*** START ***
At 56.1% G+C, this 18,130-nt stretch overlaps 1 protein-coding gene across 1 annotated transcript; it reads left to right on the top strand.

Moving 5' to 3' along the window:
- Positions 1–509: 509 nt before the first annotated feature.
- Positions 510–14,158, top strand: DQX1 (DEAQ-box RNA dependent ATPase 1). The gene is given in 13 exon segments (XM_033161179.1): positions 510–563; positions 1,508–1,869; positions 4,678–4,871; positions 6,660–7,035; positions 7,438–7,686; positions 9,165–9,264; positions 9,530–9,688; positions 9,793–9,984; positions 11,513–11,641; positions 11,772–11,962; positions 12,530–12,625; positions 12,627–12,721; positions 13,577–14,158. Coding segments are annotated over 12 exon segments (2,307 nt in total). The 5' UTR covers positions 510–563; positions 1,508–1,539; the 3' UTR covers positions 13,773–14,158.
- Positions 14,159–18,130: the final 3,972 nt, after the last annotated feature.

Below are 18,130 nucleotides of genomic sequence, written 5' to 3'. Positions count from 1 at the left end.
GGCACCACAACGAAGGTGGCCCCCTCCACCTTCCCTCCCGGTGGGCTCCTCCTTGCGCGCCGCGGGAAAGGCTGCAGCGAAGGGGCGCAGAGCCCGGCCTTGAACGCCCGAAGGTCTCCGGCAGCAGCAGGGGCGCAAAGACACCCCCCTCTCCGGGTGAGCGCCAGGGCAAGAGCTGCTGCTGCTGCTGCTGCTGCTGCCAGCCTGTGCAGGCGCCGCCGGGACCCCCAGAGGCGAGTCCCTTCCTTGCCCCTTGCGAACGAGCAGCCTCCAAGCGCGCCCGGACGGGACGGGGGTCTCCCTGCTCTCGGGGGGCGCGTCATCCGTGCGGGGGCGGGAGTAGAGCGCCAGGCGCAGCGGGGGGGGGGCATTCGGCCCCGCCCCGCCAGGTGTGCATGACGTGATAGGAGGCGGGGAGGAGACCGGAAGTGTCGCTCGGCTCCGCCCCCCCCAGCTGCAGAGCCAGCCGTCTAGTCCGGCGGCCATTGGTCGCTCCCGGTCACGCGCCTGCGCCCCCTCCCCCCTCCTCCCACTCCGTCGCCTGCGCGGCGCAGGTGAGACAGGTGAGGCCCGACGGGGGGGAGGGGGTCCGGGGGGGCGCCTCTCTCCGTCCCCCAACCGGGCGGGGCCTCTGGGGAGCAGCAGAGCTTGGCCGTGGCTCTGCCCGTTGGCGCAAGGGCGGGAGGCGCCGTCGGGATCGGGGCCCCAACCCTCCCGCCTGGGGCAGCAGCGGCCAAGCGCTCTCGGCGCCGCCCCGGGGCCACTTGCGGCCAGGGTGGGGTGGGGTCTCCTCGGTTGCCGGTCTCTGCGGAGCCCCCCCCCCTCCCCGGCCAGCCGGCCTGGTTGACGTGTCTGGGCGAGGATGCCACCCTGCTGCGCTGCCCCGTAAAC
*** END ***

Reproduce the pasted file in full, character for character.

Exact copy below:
At 56.1% G+C, this 18,130-nt stretch overlaps 1 protein-coding gene across 1 annotated transcript; it reads left to right on the top strand.

Moving 5' to 3' along the window:
- Positions 1–509: 509 nt before the first annotated feature.
- Positions 510–14,158, top strand: DQX1 (DEAQ-box RNA dependent ATPase 1). The gene is given in 13 exon segments (XM_033161179.1): positions 510–563; positions 1,508–1,869; positions 4,678–4,871; positions 6,660–7,035; positions 7,438–7,686; positions 9,165–9,264; positions 9,530–9,688; positions 9,793–9,984; positions 11,513–11,641; positions 11,772–11,962; positions 12,530–12,625; positions 12,627–12,721; positions 13,577–14,158. Coding segments are annotated over 12 exon segments (2,307 nt in total). The 5' UTR covers positions 510–563; positions 1,508–1,539; the 3' UTR covers positions 13,773–14,158.
- Positions 14,159–18,130: the final 3,972 nt, after the last annotated feature.

Below are 18,130 nucleotides of genomic sequence, written 5' to 3'. Positions count from 1 at the left end.
GGCACCACAACGAAGGTGGCCCCCTCCACCTTCCCTCCCGGTGGGCTCCTCCTTGCGCGCCGCGGGAAAGGCTGCAGCGAAGGGGCGCAGAGCCCGGCCTTGAACGCCCGAAGGTCTCCGGCAGCAGCAGGGGCGCAAAGACACCCCCCTCTCCGGGTGAGCGCCAGGGCAAGAGCTGCTGCTGCTGCTGCTGCTGCTGCCAGCCTGTGCAGGCGCCGCCGGGACCCCCAGAGGCGAGTCCCTTCCTTGCCCCTTGCGAACGAGCAGCCTCCAAGCGCGCCCGGACGGGACGGGGGTCTCCCTGCTCTCGGGGGGCGCGTCATCCGTGCGGGGGCGGGAGTAGAGCGCCAGGCGCAGCGGGGGGGGGGCATTCGGCCCCGCCCCGCCAGGTGTGCATGACGTGATAGGAGGCGGGGAGGAGACCGGAAGTGTCGCTCGGCTCCGCCCCCCCCAGCTGCAGAGCCAGCCGTCTAGTCCGGCGGCCATTGGTCGCTCCCGGTCACGCGCCTGCGCCCCCTCCCCCCTCCTCCCACTCCGTCGCCTGCGCGGCGCAGGTGAGACAGGTGAGGCCCGACGGGGGGGAGGGGGTCCGGGGGGGCGCCTCTCTCCGTCCCCCAACCGGGCGGGGCCTCTGGGGAGCAGCAGAGCTTGGCCGTGGCTCTGCCCGTTGGCGCAAGGGCGGGAGGCGCCGTCGGGATCGGGGCCCCAACCCTCCCGCCTGGGGCAGCAGCGGCCAAGCGCTCTCGGCGCCGCCCCGGGGCCACTTGCGGCCAGGGTGGGGTGGGGTCTCCTCGGTTGCCGGTCTCTGCGGAGCCCCCCCCCCTCCCCGGCCAGCCGGCCTGGTTGACGTGTCTGGGCGAGGATGCCACCCTGCTGCGCTGCCCCGTAAAC